[Election-Methods] Smith + mono-add-top?

Steve Eppley SEppley at alumni.caltech.edu
Tue Jan 1 07:24:06 PST 2008

I think the method Diego Santos is considering can elect outside the 
Smith set (a.k.a. top cycle), depending on the tie-breaker.  Here's an 
example with 21 voters and 4 candidates:

    4    4    4    3    3    3
   ---  ---  ---  ---  ---  ---
    A    B    C    D    D    D
    B    C    A    A    B    C
    C    A    B    B    C    A
    D    D    D    C    A    B

{A,B,C} is a set of clones in a "vicious" cycle. (By vicious, I mean all 
margins in the cycle are large.  I think Mike Ossipoff may have been 
first to use the term, many years ago.)  What makes this scenario very 
rare (assuming many voters) is that the margins in the vicious cycle are 

   A over B by (4+4+3+3) - (4+3) = 7
   B over C by (4+4+3+3) - (4+3) = 7
   C over A by (4+4+3+3) - (4+3) = 7

The Smith set is {A,B,C}.  Can D win?  If I understand Diego's 
definition, D is not eliminated since the margin in D's pairwise defeats 
is smallest (12 - 9 = 3).  I think A and B and C are also not eliminated 
since there's a tie in their cycle's margins.  Thus the set of 
non-eliminated candidates is {A,B,C,D}.  Among {A,B,C,D} there is no 
Condorcet winner.  So, a tiebreaker must select from {A,B,C,D}.  If the 
tiebreaker can select outside the Smith set, D can be elected.  Typical 
tiebreakers (Random, Random Voter's Ballot, Chairperson's Choice) can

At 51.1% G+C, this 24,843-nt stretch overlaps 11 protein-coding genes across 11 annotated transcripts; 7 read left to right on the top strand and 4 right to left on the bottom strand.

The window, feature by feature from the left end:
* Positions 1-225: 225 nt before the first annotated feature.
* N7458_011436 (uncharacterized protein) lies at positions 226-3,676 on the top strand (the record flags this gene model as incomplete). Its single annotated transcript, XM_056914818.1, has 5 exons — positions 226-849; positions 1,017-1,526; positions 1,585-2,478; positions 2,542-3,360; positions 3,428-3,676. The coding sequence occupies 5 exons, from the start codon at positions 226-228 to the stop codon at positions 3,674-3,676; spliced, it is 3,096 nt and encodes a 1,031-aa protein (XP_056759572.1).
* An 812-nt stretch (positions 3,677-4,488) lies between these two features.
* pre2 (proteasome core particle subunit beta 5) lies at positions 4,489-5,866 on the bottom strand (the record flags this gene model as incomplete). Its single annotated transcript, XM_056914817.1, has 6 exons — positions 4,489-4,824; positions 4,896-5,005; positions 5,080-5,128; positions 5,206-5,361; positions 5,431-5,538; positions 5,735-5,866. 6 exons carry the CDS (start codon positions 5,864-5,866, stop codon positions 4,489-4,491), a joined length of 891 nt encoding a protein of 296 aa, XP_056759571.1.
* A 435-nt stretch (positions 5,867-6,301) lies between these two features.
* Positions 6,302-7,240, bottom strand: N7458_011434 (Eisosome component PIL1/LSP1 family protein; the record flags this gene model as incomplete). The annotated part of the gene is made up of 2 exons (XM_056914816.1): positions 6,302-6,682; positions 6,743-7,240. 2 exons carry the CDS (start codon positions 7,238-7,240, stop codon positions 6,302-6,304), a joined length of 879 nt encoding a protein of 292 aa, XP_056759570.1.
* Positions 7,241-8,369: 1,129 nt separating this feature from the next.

select outside the Smith set.

D would win given plain MinMax even if the margins in the vicious cycle 
are unequal.  Thus, given plain MinMax the elite political actors might 
limit competition, to eliminate the chance of a vicious cycle among 
their faction.  A consequence of limiting competition is increased 
corruption, for instance by the use of primary elections which require 
large amounts of money to win nomination.  That's unfortunate, since 
MinMax might be relatively simple to sell: "Elect the candidate that 
minimizes the number of voters who prefer someone else."  (I believe 
Diego's method is too complicated to be adopted in public elections for 
the foreseeable future.)  However, MinMax + CandidateWithdrawal would be 
a very good method, thanks to its simplicity, the incentive it would 
give candidates to try to be the best compromise, and the full-bore 
competition it would facilitate.  Even Instant Runoff + 
CandidateWithdrawal would be a decent method, and considering the 
progress Instant Runoff has been making, it makes sense to propose 
patching it with CandidateWithdrawal.  Please take some time to do that.

--Steve Eppley
Diego Santos wrote:
> Happy new year to all!
> Perhaps my previous definition was not enough clear, for the possible
> confusion between "potential winner" and "winner" on its final. Then, I
> reformulated it:
> "Some candidate X is eliminated if a) exists Y that beats X and b) the
> margin of Y against X is greater than the greatest margin of another
> candidate against Y. The winner is the Condorcet winner among non-eliminated
> candidates".
> An example (from http://www.mcdougall.org.uk/VM/ISSUE6/P4.HTM):
> 5:a>d>c>b
> 5:b>c>a>d
> 8:c>a>b>d
> 4:d>a>b>c
> 8:d>b>c>a
> Notation:
> Candidate X(minimax score of X): Candidate Y(margin of Y against X, minmax
> score of Y):
> a(12): c(12,4)           eliminated
> b(4): a(4,12), d(4,6)
> c(4): b(4,4), d(4,6)
> d(6): a(6,12)
> d beats either b and c, then d is elected.
> Another example (from Markus' paper):
> 3:a>d>e>b>c>f
> 3:b>f>e>c>d>a
> 4:c>a>b>f>d>e
> 1:d>b>c>e>f>a
> 4:d>e>f>a>b>c
> 2:e>c>b>d>f>a
> 2:f>a>c>d>b>e
> a(5): c(1,5), d(1,3), e(1,9), f(5,7)
> b(7): a(7,5), d(1,3)                           eliminated
> c(5): b(3,7), e(5,9)
> d(3): c(3,5)
> e(9): b(1,7), d(9,3)                           eliminated
> f(7): b(7,7), c(1,5), d(1,3), e(1,9)
> c beats a, d and f, then c is elected.
> ________________________________
> Diego  Santos

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